we summarize the Kamila Valieva affair in four dates

This is the business of these Winter Olympics. The star of this fortnight, the Russian skater Kamila Valieva, finds herself at the heart of a doping scandal. The very young age of the athlete – 15 years old – like the opacity and the different versions presented make the follow-up to the case particularly troubling. Do you get lost there? Do not panic, we rewind the thread of the key stages.

December 25: the calm of the Russian Championships before the storm

Kamila Valieva was originally a Russian figure skating prodigy. Her fifteen years are in no way an obstacle: she is destined to shine at the Beijing Olympics. At the end of 2021, she is competing in the Russian Championships in Saint Petersburg. She does not know it yet, but this altogether banal appointment in the daily life of a champion will mark her Olympic fortnight. Because on this occasion, Valieva tested positive for trimetazidine, a substance used to relieve angina pectoris.

February 7: the Valieva pearl dazzles the planet

The Olympic adventure begins on February 7, during the team free programme. Far from suspicion, the young Russian prodigy, involved in her very first Games, achieved a real feat. No one had ever performed a quadruple jump during an Olympic event? Never mind, Kamila Valieva signs her entry into the history of the Games by achieving the feat twice. Yes, but there is a wolf: despite his prowess, no podium has been erected. Quiet at first, the IOC evokes, two days later, “a legal problem”. Without revealing more details…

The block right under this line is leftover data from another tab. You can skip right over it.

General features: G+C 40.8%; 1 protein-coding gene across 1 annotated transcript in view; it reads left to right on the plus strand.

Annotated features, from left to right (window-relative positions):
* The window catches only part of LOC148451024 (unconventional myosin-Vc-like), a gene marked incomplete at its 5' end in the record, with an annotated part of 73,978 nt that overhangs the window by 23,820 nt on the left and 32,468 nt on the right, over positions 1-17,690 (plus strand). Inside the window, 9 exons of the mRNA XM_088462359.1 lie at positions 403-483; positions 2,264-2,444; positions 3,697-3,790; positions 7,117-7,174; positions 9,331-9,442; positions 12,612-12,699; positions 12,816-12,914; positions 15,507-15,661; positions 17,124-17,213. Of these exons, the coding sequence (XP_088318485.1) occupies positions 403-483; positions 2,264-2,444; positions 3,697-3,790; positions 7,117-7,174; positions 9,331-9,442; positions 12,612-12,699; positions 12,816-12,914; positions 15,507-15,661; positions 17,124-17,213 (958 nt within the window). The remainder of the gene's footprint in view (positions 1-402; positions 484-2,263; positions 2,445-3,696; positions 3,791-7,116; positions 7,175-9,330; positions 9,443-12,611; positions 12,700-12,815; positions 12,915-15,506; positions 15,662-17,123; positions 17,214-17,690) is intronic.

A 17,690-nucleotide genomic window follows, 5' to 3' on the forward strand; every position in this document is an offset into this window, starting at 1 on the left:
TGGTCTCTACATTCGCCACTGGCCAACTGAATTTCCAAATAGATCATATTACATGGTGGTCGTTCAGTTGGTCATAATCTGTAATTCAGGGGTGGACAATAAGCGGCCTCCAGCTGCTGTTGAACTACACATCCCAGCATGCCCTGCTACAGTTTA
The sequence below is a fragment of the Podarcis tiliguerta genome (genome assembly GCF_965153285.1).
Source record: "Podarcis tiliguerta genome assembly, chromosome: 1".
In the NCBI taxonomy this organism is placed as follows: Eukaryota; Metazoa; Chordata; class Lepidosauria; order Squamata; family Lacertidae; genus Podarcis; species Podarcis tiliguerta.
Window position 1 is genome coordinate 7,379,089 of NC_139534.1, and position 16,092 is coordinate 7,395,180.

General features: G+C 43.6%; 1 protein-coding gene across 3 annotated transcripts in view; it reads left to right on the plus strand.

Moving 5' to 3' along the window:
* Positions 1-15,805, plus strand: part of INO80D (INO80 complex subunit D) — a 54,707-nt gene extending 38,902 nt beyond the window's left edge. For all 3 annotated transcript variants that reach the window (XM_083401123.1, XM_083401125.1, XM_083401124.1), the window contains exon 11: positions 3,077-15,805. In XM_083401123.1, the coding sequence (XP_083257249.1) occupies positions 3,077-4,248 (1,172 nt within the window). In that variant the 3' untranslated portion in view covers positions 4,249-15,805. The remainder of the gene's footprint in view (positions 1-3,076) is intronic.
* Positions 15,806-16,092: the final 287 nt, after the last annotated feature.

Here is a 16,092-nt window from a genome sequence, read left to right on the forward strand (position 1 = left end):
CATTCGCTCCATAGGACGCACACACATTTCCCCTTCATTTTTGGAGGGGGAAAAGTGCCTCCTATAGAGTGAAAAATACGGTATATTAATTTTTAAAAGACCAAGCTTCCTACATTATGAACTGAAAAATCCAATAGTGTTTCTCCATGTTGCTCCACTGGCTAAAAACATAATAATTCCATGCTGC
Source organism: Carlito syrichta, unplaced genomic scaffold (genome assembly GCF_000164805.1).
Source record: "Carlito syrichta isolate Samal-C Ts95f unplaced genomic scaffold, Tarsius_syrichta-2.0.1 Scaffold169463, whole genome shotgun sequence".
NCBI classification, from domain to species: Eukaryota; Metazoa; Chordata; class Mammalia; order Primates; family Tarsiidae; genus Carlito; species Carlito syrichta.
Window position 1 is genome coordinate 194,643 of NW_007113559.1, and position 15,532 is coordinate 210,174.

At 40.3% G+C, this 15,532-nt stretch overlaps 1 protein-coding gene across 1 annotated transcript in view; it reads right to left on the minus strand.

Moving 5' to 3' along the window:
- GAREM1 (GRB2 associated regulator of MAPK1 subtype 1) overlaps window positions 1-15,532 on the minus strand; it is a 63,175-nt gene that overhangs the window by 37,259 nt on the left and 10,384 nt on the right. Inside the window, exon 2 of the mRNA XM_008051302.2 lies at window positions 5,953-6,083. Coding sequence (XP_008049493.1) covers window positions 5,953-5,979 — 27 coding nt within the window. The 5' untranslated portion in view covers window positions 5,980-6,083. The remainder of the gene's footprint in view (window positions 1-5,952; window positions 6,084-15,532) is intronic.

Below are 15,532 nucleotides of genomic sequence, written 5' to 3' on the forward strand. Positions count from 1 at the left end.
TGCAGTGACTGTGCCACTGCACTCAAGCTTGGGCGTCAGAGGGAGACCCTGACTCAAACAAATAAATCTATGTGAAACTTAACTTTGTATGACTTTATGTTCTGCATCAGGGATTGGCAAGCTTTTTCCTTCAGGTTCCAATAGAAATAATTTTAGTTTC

February 11: his positive control revealed

This time, the masks fall. The open secret put forward by some Russian press titles is confirmed by the ITA, the body in charge of doping controls. Valieva tested positive for trimetazidine in late December, but her young age made one “protected person”. Confidentiality around its control is, according to the regulations of the World Anti-Doping Agency (WADA), guaranteed.

The case is then sent to the Court of Arbitration for Sport (CAS), which promises to render a verdict before February 15, the date of the women’s individual competitions. Meanwhile, the Russian Olympic Committee defends its athlete, who is continuing to train, and claims to have “serious questions” as to the nature of the control. Even the Kremlin, through the voice of its spokesperson, is getting involved.

February 14: the CAS gives the green light

Three days later, the CAS gives its verdict: Valieva is authorized to compete in the individual competition. The lifting of the provisional suspension issued by the Russian agency is therefore confirmed. But as politics and diplomacy are never very far from Olympism, international reactions are not long in coming: the Russian Olympic Committee welcomes this decision, when its American alter-ego says “disappointed”.

What about the medals won by the Russians a week ago? Despite this CAS decision, the IOC kicks – again – into touch and judges “inappropriate” to organize the ceremonies without knowing the end of the story. Clearly, if Valieva wins a medal, no podium will be celebrated. No offense to the other two potential medalists…

February 17: the harder the fall

The problem is that Valieva does not hear it that way. On cloud nine, the Russian skater never ceases to impress and finishes in the lead after the short program, Tuesday, February 15. Suspicions continue to hover? She is content to splash on the Beijing ice rink of her class. For a time only. Because Valieva ends up, two days later, by cracking: several falls or clumsiness ruin her chances of a medal. The skater finished fourth, excluded from a podium on which however appear two of her compatriots.

The key moments of Kamila Valieva's catastrophic free program